We commonly speak of our own family trees.  The Tree of Jesse is more than the family tree of Jesus: it is symbolically and psychologically the Tree of Life, a pervasive image in several traditions describing human consciousness as a whole.  In Sanskrit it is the Ashvattha Tree, evoking consciousness, life force, the nervous system.  It is, however, upturned, with roots above and boughs below.  This is an image of the brain, the wheel of samsara (the cycle of death and rebirth), and Purusha, the Cosmic Person.  In the Bhagavad Gita, Krishna says, Among trees, I am the Ashwatha– In Scandinavian culture the mythological tree Yggdrasil symbolizes the universe.  In mystical Judaism it is the Otz Chiim, where all the divine powers form layers like those of a tree. 

    Joseph Padinjarekara writes, “There is a connection between Jesus and the Asvattha tree described in the Kathopanisad, “with roots above and branches below….immortal….in Him all worlds are contained….bright.”  (JP) The word sukram is translated here as bright but a more appropriate meaning of the word is holy.”  The tree represents God himself.  Compare to Jn 8:23 “I am the from above” and Jn 6:48-51 “I am the living bread who came down from heaven.  And if anyone eats of this bread he will live forever.  This bread is my flesh which I will give for the life of the world.”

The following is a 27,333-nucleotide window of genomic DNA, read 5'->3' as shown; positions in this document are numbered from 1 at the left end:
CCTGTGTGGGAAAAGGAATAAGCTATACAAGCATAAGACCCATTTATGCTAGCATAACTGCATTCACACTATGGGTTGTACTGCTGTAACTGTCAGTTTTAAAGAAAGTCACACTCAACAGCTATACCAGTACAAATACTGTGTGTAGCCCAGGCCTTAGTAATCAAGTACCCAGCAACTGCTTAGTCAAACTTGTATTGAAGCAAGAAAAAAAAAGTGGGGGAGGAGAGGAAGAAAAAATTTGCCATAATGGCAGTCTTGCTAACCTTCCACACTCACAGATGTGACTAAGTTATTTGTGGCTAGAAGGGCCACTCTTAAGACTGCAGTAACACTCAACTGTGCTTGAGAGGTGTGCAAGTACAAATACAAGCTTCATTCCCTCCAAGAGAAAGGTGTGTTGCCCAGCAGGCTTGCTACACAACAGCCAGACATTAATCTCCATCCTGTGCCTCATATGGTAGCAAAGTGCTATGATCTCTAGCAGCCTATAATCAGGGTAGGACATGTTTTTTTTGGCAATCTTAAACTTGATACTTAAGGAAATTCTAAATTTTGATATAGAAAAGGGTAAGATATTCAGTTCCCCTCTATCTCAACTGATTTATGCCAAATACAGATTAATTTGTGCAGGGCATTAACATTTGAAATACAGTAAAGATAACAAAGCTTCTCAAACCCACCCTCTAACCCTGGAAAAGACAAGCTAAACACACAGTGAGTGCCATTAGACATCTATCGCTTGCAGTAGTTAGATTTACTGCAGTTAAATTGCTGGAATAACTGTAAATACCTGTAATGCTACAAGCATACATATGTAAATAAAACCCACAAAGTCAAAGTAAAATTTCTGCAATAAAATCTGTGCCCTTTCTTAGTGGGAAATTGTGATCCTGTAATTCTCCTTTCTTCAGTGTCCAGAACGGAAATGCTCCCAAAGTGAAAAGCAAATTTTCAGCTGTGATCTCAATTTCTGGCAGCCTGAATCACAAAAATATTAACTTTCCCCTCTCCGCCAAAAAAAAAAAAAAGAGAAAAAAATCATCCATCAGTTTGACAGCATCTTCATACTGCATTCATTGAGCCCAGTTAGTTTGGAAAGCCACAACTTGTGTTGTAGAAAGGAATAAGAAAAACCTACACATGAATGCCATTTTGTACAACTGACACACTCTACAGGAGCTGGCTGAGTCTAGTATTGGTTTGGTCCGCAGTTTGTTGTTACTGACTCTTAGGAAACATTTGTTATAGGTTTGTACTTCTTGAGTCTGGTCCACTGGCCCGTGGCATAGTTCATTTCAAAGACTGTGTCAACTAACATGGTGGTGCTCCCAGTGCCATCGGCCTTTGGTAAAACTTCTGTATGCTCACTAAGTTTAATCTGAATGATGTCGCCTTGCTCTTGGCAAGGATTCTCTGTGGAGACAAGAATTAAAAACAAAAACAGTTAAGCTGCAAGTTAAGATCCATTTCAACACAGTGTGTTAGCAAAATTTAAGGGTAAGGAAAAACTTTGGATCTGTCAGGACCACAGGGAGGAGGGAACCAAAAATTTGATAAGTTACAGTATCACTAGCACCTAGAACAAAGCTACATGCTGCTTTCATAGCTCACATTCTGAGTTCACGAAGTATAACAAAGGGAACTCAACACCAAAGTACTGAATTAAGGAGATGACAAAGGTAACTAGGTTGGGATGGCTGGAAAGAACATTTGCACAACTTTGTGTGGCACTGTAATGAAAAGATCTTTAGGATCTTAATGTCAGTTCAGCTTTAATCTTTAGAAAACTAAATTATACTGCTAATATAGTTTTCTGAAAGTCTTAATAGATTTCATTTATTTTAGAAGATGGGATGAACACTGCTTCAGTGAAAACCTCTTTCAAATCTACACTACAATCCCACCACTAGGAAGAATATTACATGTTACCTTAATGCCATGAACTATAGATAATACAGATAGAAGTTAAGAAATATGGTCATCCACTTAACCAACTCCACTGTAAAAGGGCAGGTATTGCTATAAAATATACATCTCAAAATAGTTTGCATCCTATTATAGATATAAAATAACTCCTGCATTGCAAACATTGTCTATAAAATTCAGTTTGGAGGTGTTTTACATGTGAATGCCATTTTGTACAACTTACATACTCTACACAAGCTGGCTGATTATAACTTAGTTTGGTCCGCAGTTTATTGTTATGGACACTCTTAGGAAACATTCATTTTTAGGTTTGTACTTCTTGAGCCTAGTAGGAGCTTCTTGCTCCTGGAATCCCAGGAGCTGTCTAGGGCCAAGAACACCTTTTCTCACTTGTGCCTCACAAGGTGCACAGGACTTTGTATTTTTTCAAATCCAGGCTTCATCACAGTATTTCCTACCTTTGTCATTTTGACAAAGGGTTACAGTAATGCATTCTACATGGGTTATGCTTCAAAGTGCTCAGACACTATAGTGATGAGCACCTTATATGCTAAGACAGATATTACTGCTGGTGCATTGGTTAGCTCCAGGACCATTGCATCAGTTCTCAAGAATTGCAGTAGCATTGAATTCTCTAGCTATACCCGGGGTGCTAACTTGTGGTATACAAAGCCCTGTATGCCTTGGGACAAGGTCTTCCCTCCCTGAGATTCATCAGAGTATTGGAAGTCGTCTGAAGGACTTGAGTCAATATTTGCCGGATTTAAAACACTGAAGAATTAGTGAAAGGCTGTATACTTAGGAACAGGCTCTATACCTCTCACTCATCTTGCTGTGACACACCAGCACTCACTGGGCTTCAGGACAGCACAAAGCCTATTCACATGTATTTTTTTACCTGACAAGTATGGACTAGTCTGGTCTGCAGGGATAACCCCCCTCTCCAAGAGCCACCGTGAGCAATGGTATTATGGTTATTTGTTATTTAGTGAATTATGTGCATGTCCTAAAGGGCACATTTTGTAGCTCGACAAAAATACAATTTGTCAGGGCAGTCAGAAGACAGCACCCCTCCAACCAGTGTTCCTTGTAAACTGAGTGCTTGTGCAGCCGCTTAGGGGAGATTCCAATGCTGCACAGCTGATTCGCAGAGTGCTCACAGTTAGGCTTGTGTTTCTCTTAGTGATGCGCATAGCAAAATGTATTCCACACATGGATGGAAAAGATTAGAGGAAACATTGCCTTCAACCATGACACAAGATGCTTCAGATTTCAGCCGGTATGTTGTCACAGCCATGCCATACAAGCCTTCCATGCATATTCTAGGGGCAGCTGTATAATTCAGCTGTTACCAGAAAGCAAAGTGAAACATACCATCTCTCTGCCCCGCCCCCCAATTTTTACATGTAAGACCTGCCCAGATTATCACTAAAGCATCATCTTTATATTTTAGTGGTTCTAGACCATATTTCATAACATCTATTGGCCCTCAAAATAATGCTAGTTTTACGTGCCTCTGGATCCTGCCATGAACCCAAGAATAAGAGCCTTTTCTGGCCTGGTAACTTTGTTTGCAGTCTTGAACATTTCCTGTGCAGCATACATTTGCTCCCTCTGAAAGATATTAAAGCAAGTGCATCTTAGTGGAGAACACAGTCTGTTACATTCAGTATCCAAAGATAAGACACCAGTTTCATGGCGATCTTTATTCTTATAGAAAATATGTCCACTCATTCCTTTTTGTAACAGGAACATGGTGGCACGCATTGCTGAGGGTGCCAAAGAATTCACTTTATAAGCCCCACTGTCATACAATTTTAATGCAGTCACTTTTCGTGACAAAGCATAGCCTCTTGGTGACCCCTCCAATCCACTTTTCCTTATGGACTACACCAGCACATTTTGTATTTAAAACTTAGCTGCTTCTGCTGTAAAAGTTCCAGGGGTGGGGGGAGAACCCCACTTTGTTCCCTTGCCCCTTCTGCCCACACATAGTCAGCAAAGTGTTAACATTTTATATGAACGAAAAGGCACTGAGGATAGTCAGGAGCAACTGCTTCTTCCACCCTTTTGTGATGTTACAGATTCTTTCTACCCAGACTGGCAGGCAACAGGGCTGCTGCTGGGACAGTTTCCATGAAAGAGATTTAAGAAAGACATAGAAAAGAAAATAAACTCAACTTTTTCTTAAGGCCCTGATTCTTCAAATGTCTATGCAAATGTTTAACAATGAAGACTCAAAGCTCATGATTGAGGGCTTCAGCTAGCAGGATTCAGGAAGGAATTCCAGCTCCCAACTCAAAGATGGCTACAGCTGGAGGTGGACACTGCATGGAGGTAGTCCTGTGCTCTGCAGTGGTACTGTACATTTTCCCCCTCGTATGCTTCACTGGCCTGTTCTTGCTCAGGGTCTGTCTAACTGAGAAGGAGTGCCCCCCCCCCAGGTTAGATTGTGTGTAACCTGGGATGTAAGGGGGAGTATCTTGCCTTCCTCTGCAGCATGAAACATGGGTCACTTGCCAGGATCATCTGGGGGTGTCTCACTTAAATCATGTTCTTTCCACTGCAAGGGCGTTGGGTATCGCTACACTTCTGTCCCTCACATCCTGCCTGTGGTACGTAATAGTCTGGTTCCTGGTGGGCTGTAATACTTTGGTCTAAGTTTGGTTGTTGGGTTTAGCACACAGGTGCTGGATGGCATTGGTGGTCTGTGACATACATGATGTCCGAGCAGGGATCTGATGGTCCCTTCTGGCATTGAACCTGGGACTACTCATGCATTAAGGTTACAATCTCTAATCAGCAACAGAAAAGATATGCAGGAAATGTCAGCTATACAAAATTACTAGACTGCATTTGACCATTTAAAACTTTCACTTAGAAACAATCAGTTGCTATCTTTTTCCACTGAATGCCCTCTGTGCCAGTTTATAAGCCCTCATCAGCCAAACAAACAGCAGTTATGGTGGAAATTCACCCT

The title “Son of David” indicates Jesus’ physical descent from David, as well as his place in  the Davidic line of kings. The phrase is used a number of times in the gospels. It appears in Matthew 1:1 to introduce both the genealogy and the gospel. It is found on the lips of the blind men healed in Galilee (“Have mercy on us, Son of David,” Matthew 9:27), the Canaanite woman whose daughter is exorcised (“Lord, Son of David, have mercy on me,” Matthew 15:22), and the blind men healed near Jericho (“Lord, Son of David, have mercy on us,” Matthew 20:30). Finally, it also forms part of the shout of the crowds when Jesus enters Jerusalem: “Hosanna to the Son of David” (Matthew 21:9). A variant of this title is found in Revelation 22:16 when Jesus refers to himself as “the Root and the Offspring of David”.

      Unlike the prophecies concerning his coming, the title of the ‘Root of David’ causes us to look back and ask the question, “if Jesus was the kingly descendent of David, how can he also be the Root of David?” Perhaps Jesus was explained this enigma when he questioned a group of Pharisees: “What do you think about the Messiah? Whose son is he?”’ (Matthew 22:41-42), to which they reply, ‘“The son of David”.’ Jesus then asks them to consider the words of Psalm 110; ‘“How is it then that David, speaking by the Spirit, calls him ‘Lord’?” – His final question silences his listeners, who give him no reply: ‘“If then David calls him ‘Lord,’ how can he be his son?”’ (Matthew 22:45).